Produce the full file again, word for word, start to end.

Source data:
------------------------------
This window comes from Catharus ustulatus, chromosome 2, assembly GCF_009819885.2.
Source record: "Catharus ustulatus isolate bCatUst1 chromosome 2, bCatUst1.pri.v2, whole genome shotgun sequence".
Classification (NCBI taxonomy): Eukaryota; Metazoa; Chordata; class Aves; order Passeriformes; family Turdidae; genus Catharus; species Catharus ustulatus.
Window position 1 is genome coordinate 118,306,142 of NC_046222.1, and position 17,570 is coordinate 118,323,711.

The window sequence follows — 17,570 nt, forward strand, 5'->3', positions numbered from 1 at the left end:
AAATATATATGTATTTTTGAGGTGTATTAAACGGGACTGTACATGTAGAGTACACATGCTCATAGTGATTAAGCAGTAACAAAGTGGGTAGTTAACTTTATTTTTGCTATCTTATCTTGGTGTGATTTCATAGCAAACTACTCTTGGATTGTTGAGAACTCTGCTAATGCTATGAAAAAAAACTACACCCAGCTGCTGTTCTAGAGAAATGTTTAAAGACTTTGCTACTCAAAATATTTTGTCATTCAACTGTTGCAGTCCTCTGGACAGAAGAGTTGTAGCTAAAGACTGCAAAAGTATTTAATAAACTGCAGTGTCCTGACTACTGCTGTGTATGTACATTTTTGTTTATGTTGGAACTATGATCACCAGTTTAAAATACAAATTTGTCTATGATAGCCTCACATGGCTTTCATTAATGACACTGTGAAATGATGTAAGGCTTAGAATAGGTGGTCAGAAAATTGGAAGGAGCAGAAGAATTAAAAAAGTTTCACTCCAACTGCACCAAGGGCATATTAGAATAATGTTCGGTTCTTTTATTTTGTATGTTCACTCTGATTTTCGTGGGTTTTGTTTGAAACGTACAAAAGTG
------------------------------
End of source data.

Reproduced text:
This window comes from Catharus ustulatus, chromosome 2, assembly GCF_009819885.2.
Source record: "Catharus ustulatus isolate bCatUst1 chromosome 2, bCatUst1.pri.v2, whole genome shotgun sequence".
Classification (NCBI taxonomy): Eukaryota; Metazoa; Chordata; class Aves; order Passeriformes; family Turdidae; genus Catharus; species Catharus ustulatus.
Window position 1 is genome coordinate 118,306,142 of NC_046222.1, and position 17,570 is coordinate 118,323,711.

The window sequence follows — 17,570 nt, forward strand, 5'->3', positions numbered from 1 at the left end:
AAATATATATGTATTTTTGAGGTGTATTAAACGGGACTGTACATGTAGAGTACACATGCTCATAGTGATTAAGCAGTAACAAAGTGGGTAGTTAACTTTATTTTTGCTATCTTATCTTGGTGTGATTTCATAGCAAACTACTCTTGGATTGTTGAGAACTCTGCTAATGCTATGAAAAAAAACTACACCCAGCTGCTGTTCTAGAGAAATGTTTAAAGACTTTGCTACTCAAAATATTTTGTCATTCAACTGTTGCAGTCCTCTGGACAGAAGAGTTGTAGCTAAAGACTGCAAAAGTATTTAATAAACTGCAGTGTCCTGACTACTGCTGTGTATGTACATTTTTGTTTATGTTGGAACTATGATCACCAGTTTAAAATACAAATTTGTCTATGATAGCCTCACATGGCTTTCATTAATGACACTGTGAAATGATGTAAGGCTTAGAATAGGTGGTCAGAAAATTGGAAGGAGCAGAAGAATTAAAAAAGTTTCACTCCAACTGCACCAAGGGCATATTAGAATAATGTTCGGTTCTTTTATTTTGTATGTTCACTCTGATTTTCGTGGGTTTTGTTTGAAACGTACAAAAGTG